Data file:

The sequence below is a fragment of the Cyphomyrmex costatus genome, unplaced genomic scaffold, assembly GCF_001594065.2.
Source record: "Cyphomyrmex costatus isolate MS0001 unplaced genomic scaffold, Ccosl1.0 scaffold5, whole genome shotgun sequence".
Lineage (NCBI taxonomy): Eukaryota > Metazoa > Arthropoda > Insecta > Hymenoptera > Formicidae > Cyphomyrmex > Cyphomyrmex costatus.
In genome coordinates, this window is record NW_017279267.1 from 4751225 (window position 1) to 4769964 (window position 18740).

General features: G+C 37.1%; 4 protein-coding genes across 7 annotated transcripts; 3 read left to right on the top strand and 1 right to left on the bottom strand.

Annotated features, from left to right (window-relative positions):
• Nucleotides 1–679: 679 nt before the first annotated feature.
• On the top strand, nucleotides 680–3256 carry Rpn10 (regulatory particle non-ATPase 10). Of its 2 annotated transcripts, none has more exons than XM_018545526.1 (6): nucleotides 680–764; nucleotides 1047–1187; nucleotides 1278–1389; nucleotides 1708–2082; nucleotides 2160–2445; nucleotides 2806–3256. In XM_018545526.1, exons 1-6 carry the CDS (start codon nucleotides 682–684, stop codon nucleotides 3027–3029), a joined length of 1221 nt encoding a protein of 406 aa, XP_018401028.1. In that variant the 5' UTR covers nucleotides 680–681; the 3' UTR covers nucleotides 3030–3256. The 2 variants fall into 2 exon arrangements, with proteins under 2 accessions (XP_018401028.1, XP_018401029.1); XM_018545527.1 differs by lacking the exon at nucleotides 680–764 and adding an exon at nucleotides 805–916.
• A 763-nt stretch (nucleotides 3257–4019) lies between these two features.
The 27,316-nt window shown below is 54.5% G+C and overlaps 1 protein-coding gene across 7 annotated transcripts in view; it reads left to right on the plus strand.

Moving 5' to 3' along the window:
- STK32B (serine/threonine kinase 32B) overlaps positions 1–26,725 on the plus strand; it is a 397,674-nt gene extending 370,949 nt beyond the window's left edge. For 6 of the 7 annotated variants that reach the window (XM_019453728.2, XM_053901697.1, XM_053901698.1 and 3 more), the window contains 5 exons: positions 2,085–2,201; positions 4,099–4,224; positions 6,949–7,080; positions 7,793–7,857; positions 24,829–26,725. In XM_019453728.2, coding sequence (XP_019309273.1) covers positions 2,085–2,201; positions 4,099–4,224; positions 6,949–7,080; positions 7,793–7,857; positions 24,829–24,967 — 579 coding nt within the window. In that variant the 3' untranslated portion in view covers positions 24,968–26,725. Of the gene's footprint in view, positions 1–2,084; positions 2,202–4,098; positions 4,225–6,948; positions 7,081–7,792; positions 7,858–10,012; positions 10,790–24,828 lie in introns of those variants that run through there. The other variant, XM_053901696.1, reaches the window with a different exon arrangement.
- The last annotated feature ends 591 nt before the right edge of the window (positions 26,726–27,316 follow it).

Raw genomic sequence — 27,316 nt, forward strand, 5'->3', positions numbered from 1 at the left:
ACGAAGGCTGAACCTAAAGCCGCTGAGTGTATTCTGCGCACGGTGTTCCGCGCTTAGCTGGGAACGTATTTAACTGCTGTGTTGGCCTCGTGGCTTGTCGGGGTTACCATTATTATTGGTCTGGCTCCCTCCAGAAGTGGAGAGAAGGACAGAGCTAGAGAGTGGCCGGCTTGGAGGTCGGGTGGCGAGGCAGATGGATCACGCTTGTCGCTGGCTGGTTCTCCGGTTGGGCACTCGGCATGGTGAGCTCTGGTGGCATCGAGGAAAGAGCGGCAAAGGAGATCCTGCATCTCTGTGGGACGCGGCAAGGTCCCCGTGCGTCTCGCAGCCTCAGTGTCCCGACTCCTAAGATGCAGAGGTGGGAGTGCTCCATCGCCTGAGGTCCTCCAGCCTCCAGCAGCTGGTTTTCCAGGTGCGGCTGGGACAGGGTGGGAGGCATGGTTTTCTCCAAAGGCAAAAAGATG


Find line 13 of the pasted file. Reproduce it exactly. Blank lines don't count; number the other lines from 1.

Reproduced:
- The last annotated feature ends 591 nt before the right edge of the window (positions 26,726–27,316 follow it).